Molly's Game

Who: Aaron Sorkin.  Writer and Director (debut)
What: A crime/poker drama adapted from the book, "Molly's Game..."
Where: Set in Beverly Hills, CA and NY, NY.  Shot in Canada.
When: In theaters now.
Why: Because Aaron Sorkin.
How: 30 million dollar budget.  Mark Gordon and Amy Pascal produced. 

I went to go see Molly's Game at the Arclight Hollywood tonight and this was my first impression:  Aaron Sorkin thinks Aaron Sorkin is really awesome.  

What I mean is:  It was more like watching a screenplay at times than a movie because the characters talk so damn much.  More than anyone ever talks in real life.  And faster than anyone talks in real life.  And they say rapid-fire, very clever things that only an actor with a script would ever say.

The dialog is so stylized and overbearing, I wasn't able to lose myself in an otherwise pretty cool story about a young woman, Molly Bloom, who managed to organize and run a couple of the most exclusive, high-stakes poker games in the world for almost ten years before being busted by the FBI.   

The film is based on a book with a lengthy title:  Molly's Game.  From Hollywood's Elite to Wall Street's Billionaire Boys Club, My High-Stakes Adventure in the World of Underground Poker by Molly Bloom.  It is the 'true' story of Molly Bloom, a young woman and former Olympic-hopeful downhill skier, who eventually became the host of a network of underground and exclusive high-stakes poker game in LA and New York for nearly a decade, before being arrested by the FBI.  The players at her tables were Hollywood actors and directors, famous athletes, rappers, producers, hedge fund billionaires, trust fund brats and eventually the Russian mafia.  With the help of her lawyer, Molly must face federal charges.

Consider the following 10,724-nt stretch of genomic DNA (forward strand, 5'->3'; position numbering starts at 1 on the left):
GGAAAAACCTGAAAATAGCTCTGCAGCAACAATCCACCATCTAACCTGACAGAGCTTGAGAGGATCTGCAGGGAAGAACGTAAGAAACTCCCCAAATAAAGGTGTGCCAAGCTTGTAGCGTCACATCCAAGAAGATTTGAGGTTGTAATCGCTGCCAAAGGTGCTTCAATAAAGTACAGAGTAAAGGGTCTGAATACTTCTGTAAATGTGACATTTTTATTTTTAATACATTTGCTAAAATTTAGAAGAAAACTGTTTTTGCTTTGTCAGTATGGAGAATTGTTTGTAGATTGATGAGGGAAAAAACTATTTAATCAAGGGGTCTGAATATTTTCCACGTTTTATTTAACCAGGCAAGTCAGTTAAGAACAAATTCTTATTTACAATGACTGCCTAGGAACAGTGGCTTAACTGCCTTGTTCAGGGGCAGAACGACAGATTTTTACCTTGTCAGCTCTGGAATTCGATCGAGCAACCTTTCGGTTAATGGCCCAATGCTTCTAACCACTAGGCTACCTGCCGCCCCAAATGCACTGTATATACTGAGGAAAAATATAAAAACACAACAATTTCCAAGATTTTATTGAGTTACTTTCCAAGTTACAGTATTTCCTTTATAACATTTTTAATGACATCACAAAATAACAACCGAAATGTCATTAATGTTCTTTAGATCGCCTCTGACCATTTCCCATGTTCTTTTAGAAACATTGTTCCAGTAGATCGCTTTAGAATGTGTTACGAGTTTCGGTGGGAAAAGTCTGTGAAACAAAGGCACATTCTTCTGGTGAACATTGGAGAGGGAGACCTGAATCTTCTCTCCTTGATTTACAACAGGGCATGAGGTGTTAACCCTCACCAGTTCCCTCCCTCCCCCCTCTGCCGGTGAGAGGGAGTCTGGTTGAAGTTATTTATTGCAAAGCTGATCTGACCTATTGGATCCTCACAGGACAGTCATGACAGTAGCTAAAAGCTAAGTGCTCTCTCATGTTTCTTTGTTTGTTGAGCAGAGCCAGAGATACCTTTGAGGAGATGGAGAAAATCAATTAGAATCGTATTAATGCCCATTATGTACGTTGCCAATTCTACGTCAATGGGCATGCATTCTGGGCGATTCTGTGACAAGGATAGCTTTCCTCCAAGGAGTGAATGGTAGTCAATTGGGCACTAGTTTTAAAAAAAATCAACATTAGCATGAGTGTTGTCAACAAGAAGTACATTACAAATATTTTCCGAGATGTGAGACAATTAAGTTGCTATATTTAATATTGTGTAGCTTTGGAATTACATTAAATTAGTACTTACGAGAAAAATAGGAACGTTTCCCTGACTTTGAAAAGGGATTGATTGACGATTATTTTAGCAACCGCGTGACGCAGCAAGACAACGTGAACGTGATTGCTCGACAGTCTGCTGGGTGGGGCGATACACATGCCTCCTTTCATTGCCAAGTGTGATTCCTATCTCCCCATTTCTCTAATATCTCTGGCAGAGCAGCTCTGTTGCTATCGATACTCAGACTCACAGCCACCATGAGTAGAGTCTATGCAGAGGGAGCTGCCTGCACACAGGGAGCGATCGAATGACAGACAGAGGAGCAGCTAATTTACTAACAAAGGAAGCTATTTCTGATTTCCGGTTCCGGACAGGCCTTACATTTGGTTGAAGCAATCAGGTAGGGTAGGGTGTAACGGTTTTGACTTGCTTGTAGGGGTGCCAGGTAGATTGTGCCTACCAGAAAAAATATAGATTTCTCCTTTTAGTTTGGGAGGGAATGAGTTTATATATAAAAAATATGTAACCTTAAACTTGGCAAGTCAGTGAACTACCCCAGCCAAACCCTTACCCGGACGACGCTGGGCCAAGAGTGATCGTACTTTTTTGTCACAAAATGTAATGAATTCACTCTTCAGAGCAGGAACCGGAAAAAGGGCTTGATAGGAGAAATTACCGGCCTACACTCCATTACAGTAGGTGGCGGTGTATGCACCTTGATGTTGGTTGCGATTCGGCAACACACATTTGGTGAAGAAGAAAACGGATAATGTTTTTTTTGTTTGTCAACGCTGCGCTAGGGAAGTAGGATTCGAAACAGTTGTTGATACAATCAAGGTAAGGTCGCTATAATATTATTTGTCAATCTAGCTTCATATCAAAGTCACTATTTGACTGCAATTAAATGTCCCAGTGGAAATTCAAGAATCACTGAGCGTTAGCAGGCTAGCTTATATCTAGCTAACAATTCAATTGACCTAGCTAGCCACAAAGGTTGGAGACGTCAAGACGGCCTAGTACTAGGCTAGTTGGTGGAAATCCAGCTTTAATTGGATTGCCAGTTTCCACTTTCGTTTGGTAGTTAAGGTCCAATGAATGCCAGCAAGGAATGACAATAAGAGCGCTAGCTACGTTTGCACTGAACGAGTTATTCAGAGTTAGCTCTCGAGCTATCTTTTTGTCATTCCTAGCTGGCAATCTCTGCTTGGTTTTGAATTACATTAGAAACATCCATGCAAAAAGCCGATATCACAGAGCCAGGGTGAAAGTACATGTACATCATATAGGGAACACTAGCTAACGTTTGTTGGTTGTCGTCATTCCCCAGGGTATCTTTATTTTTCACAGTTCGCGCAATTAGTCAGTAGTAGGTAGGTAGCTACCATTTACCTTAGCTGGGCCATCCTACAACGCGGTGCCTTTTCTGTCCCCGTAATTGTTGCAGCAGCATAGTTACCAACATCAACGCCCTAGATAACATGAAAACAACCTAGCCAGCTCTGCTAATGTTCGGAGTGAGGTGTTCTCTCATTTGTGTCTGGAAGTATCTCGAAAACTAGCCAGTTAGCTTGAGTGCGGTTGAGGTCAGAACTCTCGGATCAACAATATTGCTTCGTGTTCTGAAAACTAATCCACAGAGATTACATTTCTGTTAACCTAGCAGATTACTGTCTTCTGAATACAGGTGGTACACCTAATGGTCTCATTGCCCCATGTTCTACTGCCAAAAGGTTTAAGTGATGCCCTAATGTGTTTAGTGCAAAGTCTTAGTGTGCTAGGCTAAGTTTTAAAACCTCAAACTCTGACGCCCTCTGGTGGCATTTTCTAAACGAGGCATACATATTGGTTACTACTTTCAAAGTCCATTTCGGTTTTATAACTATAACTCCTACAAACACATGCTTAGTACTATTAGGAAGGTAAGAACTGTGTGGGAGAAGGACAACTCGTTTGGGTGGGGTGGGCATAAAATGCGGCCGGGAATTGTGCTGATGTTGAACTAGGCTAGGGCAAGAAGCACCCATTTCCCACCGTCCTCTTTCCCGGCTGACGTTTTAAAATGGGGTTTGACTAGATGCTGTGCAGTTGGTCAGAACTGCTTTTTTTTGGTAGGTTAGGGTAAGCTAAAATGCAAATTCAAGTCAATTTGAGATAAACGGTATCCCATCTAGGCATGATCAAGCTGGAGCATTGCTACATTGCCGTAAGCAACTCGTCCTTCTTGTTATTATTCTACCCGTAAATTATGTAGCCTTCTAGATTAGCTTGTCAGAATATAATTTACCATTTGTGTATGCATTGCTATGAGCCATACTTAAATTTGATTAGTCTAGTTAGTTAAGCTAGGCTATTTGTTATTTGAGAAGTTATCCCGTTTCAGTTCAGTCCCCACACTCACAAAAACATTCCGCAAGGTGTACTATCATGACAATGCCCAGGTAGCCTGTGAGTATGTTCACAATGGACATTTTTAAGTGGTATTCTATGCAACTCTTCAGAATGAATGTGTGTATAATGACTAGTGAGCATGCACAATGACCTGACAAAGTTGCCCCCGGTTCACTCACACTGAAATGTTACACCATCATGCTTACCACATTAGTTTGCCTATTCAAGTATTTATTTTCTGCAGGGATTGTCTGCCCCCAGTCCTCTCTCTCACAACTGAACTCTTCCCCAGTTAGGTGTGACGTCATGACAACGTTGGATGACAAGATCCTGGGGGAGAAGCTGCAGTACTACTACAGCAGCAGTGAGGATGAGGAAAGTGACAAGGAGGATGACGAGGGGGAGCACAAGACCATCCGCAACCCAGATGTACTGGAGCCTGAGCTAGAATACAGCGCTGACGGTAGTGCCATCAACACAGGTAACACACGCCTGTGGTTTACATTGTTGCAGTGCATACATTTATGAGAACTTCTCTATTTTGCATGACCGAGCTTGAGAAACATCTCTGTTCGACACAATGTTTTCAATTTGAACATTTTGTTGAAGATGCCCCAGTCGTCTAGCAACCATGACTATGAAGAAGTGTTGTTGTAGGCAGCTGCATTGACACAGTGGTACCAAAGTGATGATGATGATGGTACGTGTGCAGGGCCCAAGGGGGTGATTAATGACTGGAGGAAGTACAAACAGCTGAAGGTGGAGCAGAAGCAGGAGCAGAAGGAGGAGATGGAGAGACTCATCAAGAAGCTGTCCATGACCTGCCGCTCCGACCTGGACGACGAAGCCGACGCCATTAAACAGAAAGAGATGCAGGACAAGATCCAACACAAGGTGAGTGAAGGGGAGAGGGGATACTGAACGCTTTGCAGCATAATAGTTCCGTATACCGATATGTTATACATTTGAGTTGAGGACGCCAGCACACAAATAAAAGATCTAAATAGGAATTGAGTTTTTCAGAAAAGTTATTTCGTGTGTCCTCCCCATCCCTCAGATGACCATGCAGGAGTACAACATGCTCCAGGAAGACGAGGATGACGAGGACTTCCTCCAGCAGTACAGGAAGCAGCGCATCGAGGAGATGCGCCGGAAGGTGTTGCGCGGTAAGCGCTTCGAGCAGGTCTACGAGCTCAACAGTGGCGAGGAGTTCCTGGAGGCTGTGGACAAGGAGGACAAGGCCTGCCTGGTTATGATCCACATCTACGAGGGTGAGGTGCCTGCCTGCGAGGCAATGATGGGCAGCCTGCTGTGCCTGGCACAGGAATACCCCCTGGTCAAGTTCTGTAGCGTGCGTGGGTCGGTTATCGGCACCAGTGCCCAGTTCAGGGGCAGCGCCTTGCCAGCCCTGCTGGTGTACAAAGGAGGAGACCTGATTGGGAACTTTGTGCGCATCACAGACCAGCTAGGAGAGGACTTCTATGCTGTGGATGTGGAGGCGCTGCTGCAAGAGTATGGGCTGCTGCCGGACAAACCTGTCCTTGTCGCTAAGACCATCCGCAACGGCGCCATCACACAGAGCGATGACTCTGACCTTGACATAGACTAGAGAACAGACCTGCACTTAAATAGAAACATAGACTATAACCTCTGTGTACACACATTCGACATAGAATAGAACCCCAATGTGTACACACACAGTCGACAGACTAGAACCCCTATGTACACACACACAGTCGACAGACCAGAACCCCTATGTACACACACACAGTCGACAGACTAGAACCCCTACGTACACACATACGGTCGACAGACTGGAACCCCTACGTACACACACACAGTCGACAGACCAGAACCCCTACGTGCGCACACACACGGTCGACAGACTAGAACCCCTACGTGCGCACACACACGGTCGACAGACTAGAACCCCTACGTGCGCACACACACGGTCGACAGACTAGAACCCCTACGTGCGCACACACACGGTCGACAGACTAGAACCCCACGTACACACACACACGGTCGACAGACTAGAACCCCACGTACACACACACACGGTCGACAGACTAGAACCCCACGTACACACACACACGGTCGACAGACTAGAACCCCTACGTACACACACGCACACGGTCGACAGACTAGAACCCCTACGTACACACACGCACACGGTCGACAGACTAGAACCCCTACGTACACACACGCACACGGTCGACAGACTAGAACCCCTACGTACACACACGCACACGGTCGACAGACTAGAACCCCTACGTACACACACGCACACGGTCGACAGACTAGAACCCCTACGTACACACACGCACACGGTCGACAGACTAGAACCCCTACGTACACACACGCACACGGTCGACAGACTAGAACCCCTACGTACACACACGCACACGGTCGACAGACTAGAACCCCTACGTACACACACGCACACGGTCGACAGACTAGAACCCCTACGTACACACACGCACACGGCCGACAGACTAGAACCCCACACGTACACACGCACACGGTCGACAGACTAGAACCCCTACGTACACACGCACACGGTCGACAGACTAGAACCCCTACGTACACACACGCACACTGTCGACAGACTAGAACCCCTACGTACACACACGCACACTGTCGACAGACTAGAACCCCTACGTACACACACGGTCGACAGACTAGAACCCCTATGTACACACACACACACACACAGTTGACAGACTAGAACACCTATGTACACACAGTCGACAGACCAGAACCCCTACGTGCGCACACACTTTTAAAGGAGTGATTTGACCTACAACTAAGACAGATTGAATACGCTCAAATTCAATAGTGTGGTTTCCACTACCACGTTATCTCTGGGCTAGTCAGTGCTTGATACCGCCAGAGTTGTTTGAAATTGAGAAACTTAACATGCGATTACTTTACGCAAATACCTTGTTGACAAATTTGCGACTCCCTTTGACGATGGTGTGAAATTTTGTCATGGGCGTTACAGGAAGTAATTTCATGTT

The movie takes place in a flashback/flash to present format where we begin with her being busted by the FBI and meeting the lawyer who would eventually defend her while bouncing back to elaborate reminiscences narrated by V.O. telling Molly's evolution from bottle service girl to Poker Empress. 

But with Sorkin, where dialogue is concerned:  More is More.  And with him being the director, there was no one there to reign him in.  So with Molly's Game,  'more is more' and then even more.  2 hours and 20 minutes more.  

Molly is portrayed expertly by Jessica Chastain and her performance is both hilarious and sometimes tear-jerking.  The struggles and addictions of her character are not only palpable, but she delivers with grace and conviction.   Idris Elba played her lawyer, (apparently a fictional character created for the film).  Elba is best known for playing Stringer Bell in the HBO series The Wire.  Elba was not only able to motor-mouth all Sorkin's dialogue, but he was able to do it with emotion and bravado; turning in an Oscar-worthy role. 

Kevin Costner...(what can I say?  He's an icon!).  Costner played Molly’s estranged father.  My favorite scene in the film is actually a few minutes between he and Chastain on a bench in Central Park near the end of Act 2.  This is the moment in the film where the two resolve their historically mangled father/daughter relationship.  And it's a brilliant moment.  Not only was it brilliantly acted, but the writing was pristine.  Kudos to Sorkin here. 

Michael Cera gives a strong performance as "Player X", supposedly a composite of Ben Affleck, Leo DiCaprio, Tobey Maguire and Matt Damon, who all or individually (allegedly) showed up at these games.   But again, it's just a movie so who knows what's true?

Overall, this was a solid flick and on a "Go See it", "Go Stream It" or "Go See something else" scale, I'm going to give it a "Go Stream It."  It's not a life changer, but it's a fun ride!

And, not to diss on Sorkin:  he is a legend.  For those not familiar, his TV works include The West Wing and The Newsroom and his films include A Few Good Men, The American President, Moneyball, and The Social Network, for which he won a Best Adapted Screenplay Oscar.   So, what the hell do I know?

More reviews to come and until next time:  Save the Drama for Your Mama.   

FilmAlbert Letizia